AFL 2018 – the season so far
Congestion is an issue
In 2005, then-AFL CEO Andrew Demetriou infamously described the Sydney Swans’ defensive style of play as ‘unattractive’ and ‘ugly’. One can only imagine what he thinks of the game’s current state, given the emphasis on congestion and inside play which has seen teams averaging more contested possessions than ever. This paradigm shift was perhaps inevitable given the influence of silky outside ball winners such as Sam Mitchell, with coaches desperate for any strategy which slows down play.
It is now the job of the Competition Committee to assess if rule changes are necessary for the game to return to a more aesthetic and free-flowing spectacle Whether potential amendments include the introduction of zoning, reduction of on-field players or less rotations remains to be seen.
The Optus Stadium stimulus
Few predicted Fremantle and West Coast to be serious players in 2018, but from what they have shown the possibility of one or both appearing in finals is very real. The Dockers have added an offensive edge to an already capable defensive unit, whilst the Eagles are piling on the points with an average of 101.5 per game (2nd in the AFL).
Sunday’s derby was an excellent match, with a see-sawing contest decided only by the hardened experience of the Eagles’ stalwarts. Both sides have taken to their new home with aplomb, having only lost a game there each. The rest of the competition has surely taken note; teams previously hoping for an easy four points on the road will be sorely disappointed.
There’s an emergency at Essendon
The Bombers started the year with a resounding come from behind win over Adelaide. Since then their season has been nothing short of an unmitigated disaster, and pre-season hopes of a top four finish now appear to be extinguished.
A shambolic performance on ANZAC Day was followed up with a meek second-half capitulation to Melbourne. Essendon won the disposal count in both games despite having fewer contested possessions, with many now questioning the effectiveness of the team’s keepings-off game style. Joe Daniher has been well below form, and when he does find the ball it is too often up the field where he poses little threat; a 1.2 goal per game return is poor for a player touted to be THE key forward of this generation.
The Bombers have the pieces to resurrect their season, with Brendan Goddard and Michael Hurley in particular playing as well as ever; it is crucial they grind out a win against the old enemy Hawthorn if they are any hope of playing finals.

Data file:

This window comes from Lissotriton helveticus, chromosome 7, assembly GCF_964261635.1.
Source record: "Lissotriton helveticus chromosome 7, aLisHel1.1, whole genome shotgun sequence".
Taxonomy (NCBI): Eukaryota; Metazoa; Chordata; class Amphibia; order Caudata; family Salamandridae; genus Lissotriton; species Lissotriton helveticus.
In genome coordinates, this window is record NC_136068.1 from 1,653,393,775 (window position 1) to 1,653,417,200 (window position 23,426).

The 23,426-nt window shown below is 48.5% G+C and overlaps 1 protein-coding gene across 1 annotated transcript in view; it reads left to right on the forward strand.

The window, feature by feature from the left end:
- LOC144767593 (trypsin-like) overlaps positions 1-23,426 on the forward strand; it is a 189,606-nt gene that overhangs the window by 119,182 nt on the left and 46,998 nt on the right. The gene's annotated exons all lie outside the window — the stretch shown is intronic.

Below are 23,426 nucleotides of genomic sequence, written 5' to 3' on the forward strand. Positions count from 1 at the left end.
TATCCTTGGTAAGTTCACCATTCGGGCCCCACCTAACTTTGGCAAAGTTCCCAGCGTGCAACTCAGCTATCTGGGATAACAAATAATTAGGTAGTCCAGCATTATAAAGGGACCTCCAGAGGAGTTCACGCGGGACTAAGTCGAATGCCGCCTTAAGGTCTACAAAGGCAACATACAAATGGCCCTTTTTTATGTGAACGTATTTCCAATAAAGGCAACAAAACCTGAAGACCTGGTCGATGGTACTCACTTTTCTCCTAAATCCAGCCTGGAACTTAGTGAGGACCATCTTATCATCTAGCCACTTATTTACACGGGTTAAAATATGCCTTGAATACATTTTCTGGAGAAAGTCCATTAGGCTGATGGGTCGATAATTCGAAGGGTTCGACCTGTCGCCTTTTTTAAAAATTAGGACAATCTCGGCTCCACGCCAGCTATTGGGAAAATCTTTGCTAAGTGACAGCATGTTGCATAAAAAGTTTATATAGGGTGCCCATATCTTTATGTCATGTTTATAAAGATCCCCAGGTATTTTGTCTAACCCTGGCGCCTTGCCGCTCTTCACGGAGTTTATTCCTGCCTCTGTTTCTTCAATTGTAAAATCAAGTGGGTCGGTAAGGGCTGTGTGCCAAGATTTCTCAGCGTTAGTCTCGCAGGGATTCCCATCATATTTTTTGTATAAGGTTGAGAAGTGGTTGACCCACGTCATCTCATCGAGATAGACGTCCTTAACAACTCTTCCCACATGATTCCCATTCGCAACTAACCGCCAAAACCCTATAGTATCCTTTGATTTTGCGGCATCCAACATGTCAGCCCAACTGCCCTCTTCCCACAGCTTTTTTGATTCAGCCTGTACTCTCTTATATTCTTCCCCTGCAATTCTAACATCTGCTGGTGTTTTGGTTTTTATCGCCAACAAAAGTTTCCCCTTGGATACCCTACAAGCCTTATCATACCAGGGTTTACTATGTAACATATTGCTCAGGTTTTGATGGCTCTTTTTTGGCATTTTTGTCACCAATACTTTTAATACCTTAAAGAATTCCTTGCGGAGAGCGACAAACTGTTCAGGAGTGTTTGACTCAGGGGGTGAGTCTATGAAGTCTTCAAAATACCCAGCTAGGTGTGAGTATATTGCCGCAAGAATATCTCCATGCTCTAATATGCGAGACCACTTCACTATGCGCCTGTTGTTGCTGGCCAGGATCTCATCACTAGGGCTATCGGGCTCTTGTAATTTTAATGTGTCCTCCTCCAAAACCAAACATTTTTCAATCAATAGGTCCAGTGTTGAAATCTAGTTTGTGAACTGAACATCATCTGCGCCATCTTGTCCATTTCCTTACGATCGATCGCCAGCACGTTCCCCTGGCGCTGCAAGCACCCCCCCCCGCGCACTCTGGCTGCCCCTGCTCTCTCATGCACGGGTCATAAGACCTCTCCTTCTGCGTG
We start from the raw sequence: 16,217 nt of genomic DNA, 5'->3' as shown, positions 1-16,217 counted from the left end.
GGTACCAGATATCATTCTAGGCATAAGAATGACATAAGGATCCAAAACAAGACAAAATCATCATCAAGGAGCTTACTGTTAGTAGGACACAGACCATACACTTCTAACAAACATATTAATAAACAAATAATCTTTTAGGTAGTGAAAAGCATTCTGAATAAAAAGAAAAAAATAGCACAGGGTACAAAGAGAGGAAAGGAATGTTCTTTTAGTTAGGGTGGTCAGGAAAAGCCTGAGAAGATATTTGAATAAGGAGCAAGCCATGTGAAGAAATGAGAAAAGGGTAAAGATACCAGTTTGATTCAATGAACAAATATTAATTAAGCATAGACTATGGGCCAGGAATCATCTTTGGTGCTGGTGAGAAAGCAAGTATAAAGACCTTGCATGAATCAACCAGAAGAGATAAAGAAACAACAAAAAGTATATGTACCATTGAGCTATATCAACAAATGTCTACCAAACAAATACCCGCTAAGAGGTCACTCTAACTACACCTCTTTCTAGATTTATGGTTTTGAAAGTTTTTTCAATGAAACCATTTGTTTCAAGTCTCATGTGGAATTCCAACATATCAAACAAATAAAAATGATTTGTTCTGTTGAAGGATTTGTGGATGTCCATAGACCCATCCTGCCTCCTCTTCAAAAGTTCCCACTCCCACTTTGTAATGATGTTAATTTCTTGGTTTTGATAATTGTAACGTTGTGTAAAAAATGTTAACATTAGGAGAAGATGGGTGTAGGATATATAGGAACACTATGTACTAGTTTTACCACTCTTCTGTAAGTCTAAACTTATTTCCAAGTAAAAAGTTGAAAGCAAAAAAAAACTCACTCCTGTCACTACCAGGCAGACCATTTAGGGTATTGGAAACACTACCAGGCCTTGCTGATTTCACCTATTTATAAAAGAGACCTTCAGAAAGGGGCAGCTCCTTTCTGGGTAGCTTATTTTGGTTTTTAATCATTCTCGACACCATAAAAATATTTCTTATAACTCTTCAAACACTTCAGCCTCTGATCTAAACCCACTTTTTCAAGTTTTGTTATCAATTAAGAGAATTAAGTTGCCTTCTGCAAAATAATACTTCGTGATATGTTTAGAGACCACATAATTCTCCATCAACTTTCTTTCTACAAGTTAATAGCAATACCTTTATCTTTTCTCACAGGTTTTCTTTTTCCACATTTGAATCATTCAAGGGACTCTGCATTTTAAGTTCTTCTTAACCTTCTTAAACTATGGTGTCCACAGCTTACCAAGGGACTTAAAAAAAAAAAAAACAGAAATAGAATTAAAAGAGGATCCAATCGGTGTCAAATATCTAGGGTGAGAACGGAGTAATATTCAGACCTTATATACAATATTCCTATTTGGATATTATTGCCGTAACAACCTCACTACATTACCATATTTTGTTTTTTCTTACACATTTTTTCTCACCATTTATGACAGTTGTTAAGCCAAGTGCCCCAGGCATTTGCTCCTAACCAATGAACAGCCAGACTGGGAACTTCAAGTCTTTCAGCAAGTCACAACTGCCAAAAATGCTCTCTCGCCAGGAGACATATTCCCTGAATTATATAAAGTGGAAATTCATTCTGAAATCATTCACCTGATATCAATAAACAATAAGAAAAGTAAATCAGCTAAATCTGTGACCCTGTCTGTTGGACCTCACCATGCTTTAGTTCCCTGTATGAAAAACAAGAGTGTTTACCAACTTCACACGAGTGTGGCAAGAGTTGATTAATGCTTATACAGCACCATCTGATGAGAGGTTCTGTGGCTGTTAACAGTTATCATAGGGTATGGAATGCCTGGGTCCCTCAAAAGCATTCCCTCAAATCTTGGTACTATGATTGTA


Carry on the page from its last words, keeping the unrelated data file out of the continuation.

The score review system needs work
Since its introduction in 2012, the score review system has been plagued by a lack of useful camera angles, poor quality images and just plain old human error. Almost every week heated discussion is had between fans and commentators alike once the umpire moves to signal for the man upstairs.
Confusion remains about the definition of ‘conclusive evidence’ and how it impacts the ‘decision on the board’. The issue was not helped in Round 3 when the wrong outcome was displayed on screen, whilst last week saw indecision about whether it was Sydney’s Isaac Heeney or Will Hayward who (may have) scored a goal.
The review system was brought in with good intentions, but its current state is not befitting of a professional sport. It is embarrassing to watch replays which show the football move half a foot per frame as viewers try to determine if it bent a finger. The AFL must invest in high-FPS cameras and re-train its officials, or the system should be scrapped altogether.
Richmond are the team to beat
In a season where very few teams have put their hand up as premiership contenders, the Tigers have picked up from where they left off last year and reasserted themselves as the best side in the competition. They lead the league in scoring with 105 points per game, whilst ranking third defensively as they concede only 74.
Their brand of high-intensity, forward-pressure focused football is being emulated across the league, and is undoubtedly a contributor to the aforementioned congestion issue. Midfield guns Trent Cotchin and Dustin Martin continue to drive the engine room, whilst first-year player Jack Higgins has added offensive flair and creativity to an already potent forward line.
They aren’t unbeatable – the pressure Collingwood maintained for three-quarters, better sides will execute for four – but it will be hard to bet against the Tigers all year when they grace the hallowed MCG turf; and that makes the idea of back-to-back premierships a very real prospect.